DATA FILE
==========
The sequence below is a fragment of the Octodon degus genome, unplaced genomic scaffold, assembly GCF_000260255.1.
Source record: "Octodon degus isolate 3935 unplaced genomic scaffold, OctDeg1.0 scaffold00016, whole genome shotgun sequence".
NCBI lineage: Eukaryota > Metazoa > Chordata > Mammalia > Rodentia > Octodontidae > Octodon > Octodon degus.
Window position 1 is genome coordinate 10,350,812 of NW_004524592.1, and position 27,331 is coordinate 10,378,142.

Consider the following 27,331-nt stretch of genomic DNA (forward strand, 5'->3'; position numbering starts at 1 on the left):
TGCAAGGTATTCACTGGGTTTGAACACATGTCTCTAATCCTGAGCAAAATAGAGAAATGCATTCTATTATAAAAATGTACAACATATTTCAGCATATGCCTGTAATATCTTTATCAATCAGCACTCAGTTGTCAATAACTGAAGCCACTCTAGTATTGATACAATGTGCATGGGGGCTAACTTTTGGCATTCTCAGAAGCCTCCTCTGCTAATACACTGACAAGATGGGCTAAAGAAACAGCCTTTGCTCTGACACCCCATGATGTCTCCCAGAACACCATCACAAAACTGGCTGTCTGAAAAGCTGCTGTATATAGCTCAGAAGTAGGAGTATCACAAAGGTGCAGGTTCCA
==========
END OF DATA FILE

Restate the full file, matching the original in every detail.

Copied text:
The sequence below is a fragment of the Octodon degus genome, unplaced genomic scaffold, assembly GCF_000260255.1.
Source record: "Octodon degus isolate 3935 unplaced genomic scaffold, OctDeg1.0 scaffold00016, whole genome shotgun sequence".
NCBI lineage: Eukaryota > Metazoa > Chordata > Mammalia > Rodentia > Octodontidae > Octodon > Octodon degus.
Window position 1 is genome coordinate 10,350,812 of NW_004524592.1, and position 27,331 is coordinate 10,378,142.

Consider the following 27,331-nt stretch of genomic DNA (forward strand, 5'->3'; position numbering starts at 1 on the left):
TGCAAGGTATTCACTGGGTTTGAACACATGTCTCTAATCCTGAGCAAAATAGAGAAATGCATTCTATTATAAAAATGTACAACATATTTCAGCATATGCCTGTAATATCTTTATCAATCAGCACTCAGTTGTCAATAACTGAAGCCACTCTAGTATTGATACAATGTGCATGGGGGCTAACTTTTGGCATTCTCAGAAGCCTCCTCTGCTAATACACTGACAAGATGGGCTAAAGAAACAGCCTTTGCTCTGACACCCCATGATGTCTCCCAGAACACCATCACAAAACTGGCTGTCTGAAAAGCTGCTGTATATAGCTCAGAAGTAGGAGTATCACAAAGGTGCAGGTTCCA